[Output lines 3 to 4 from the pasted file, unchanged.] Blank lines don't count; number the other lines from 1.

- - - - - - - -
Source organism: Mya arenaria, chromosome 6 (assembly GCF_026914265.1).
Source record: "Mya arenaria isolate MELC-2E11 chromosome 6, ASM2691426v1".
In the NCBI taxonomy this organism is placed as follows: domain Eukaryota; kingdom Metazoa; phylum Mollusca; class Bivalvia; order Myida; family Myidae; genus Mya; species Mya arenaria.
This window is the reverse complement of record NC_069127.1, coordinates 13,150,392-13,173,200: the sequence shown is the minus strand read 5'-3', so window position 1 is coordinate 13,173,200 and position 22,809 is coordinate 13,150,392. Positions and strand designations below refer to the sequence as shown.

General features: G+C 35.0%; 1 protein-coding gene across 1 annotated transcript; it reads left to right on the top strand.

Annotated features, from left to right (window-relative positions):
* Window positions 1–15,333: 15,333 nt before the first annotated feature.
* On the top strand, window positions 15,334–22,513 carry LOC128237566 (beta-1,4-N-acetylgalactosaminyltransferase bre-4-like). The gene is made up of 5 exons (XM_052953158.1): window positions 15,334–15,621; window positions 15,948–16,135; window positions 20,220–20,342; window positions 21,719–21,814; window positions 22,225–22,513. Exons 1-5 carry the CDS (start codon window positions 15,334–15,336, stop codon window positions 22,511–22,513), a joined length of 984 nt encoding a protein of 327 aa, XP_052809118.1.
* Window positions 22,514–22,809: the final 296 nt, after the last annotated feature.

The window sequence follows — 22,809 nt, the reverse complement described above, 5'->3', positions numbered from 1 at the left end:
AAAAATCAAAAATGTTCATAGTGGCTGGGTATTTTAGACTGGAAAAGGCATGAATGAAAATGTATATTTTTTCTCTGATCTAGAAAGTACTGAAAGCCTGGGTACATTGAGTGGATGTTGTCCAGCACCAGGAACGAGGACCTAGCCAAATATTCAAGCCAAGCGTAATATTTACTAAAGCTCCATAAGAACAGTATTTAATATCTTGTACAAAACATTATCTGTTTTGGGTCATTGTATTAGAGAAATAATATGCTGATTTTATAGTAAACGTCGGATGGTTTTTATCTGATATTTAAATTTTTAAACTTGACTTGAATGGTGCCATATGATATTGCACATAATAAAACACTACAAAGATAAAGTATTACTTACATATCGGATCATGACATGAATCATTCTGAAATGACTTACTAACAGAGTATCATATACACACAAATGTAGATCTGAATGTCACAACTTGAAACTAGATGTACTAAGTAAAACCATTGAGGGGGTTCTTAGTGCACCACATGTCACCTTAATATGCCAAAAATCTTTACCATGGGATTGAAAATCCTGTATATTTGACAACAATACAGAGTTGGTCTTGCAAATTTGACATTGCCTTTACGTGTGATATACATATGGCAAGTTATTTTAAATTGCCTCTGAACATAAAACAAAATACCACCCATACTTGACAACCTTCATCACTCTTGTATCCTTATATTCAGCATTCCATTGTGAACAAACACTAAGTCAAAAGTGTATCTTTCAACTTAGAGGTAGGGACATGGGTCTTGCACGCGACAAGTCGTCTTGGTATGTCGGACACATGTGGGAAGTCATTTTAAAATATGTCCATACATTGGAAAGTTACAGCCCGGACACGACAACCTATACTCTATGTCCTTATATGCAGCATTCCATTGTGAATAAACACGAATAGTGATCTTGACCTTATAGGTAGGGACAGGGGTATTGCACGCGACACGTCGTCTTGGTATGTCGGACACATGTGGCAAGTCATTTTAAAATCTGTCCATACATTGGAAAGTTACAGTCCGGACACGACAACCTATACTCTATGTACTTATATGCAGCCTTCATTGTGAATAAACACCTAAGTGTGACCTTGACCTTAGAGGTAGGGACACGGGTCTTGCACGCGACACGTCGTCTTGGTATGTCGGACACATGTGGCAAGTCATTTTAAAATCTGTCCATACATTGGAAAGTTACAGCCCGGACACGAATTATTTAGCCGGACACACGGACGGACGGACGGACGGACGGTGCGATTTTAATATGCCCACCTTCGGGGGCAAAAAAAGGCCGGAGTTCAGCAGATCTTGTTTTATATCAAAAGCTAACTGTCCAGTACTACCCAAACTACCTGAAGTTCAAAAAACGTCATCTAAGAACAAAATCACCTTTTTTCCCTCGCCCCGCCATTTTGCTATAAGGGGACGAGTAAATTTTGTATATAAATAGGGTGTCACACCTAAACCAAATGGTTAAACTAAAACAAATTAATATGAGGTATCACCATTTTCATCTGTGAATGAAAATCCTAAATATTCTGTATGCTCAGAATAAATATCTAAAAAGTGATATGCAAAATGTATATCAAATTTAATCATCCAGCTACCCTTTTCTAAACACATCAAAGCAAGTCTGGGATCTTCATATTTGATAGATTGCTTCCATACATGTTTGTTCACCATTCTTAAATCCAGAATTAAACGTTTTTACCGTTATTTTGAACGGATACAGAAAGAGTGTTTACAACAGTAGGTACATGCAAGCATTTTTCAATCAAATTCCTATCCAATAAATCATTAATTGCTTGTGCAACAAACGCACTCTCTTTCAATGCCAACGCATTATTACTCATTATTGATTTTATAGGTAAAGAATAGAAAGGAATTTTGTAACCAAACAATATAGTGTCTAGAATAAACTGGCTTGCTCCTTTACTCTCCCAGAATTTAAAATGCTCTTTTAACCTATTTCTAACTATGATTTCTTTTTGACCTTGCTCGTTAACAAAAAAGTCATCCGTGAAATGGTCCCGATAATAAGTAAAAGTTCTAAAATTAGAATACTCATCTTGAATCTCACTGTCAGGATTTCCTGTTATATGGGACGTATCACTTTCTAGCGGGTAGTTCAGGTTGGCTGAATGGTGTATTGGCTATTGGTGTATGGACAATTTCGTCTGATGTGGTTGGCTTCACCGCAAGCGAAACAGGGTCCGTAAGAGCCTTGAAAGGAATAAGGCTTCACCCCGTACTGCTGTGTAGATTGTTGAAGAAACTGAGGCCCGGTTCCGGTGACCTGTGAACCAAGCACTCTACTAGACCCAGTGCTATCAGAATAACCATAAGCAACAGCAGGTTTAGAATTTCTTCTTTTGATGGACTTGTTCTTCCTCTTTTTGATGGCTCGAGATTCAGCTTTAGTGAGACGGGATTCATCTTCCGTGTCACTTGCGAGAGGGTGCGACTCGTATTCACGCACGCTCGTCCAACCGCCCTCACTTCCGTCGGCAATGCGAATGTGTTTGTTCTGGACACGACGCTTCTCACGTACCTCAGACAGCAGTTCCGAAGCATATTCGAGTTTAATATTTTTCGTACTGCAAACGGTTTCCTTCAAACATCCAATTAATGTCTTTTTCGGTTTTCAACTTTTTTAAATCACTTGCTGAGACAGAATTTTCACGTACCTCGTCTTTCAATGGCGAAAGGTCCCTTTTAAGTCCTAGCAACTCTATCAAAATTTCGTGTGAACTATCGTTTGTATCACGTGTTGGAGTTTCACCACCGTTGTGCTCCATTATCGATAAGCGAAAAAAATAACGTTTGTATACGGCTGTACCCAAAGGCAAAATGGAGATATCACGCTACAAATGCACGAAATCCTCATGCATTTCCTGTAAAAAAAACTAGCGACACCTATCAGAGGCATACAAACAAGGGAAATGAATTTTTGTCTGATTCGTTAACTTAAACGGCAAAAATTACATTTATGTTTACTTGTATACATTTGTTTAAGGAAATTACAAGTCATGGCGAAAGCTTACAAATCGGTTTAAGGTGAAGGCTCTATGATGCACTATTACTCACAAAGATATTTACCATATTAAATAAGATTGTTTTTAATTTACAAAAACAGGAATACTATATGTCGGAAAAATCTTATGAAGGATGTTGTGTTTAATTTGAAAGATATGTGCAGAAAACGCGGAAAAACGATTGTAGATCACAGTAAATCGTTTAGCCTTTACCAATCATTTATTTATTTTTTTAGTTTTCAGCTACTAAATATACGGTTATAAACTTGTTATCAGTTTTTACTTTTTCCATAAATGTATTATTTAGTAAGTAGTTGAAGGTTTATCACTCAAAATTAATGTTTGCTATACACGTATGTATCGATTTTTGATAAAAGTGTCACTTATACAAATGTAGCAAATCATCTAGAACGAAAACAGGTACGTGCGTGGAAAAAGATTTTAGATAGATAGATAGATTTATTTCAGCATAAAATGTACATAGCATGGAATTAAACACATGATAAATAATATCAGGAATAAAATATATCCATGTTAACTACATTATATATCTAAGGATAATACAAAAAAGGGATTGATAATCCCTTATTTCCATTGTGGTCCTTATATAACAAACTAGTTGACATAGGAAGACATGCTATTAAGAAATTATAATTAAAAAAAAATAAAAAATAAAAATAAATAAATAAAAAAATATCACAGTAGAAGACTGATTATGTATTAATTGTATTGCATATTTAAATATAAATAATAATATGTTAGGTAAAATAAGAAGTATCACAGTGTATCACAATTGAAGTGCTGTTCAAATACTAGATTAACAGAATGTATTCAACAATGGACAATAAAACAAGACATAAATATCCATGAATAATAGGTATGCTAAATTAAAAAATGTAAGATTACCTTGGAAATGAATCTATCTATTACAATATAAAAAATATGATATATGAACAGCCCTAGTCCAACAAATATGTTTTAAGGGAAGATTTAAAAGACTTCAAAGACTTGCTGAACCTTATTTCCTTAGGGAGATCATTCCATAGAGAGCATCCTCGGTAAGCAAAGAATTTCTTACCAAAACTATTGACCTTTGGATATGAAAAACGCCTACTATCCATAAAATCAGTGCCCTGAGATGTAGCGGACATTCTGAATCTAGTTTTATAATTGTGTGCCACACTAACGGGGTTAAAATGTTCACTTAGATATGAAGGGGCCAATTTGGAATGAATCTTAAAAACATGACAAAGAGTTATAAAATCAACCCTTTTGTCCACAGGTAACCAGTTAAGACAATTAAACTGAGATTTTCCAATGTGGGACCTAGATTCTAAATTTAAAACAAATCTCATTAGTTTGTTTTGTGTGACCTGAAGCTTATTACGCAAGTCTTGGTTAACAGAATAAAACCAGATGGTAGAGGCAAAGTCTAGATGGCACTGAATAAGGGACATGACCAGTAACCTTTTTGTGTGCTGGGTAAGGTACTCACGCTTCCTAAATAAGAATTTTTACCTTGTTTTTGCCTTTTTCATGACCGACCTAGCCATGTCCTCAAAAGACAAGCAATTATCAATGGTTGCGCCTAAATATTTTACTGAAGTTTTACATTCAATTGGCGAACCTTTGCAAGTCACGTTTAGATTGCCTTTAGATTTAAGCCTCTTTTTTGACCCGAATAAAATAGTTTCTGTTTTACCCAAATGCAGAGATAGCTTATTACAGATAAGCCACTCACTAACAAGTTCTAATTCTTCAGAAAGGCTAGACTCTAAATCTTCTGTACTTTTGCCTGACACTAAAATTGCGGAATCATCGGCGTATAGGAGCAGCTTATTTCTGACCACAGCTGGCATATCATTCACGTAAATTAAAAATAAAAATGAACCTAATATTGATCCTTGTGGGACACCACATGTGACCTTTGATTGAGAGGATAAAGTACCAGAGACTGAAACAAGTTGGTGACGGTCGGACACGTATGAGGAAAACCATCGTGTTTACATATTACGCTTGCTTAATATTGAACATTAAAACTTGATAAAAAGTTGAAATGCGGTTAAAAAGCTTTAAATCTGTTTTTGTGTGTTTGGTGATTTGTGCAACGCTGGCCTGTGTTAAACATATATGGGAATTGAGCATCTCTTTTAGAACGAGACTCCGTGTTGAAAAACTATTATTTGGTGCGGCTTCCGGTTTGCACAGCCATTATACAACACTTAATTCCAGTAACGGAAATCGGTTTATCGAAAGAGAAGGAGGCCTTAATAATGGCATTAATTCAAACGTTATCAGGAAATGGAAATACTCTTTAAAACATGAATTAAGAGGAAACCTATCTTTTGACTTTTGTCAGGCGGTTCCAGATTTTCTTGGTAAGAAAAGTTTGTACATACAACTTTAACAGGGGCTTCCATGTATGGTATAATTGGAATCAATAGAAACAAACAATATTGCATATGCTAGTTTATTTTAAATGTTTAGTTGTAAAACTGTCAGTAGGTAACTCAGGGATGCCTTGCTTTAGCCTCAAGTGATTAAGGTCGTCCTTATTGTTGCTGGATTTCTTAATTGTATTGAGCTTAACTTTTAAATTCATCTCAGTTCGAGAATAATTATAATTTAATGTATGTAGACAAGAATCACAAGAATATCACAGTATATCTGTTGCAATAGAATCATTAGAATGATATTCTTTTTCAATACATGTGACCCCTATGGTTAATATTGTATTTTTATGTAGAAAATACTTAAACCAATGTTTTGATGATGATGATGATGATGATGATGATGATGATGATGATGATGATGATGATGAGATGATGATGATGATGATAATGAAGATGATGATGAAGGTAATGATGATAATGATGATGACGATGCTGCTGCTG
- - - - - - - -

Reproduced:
In the NCBI taxonomy this organism is placed as follows: domain Eukaryota; kingdom Metazoa; phylum Mollusca; class Bivalvia; order Myida; family Myidae; genus Mya; species Mya arenaria.
This window is the reverse complement of record NC_069127.1, coordinates 13,150,392-13,173,200: the sequence shown is the minus strand read 5'-3', so window position 1 is coordinate 13,173,200 and position 22,809 is coordinate 13,150,392. Positions and strand designations below refer to the sequence as shown.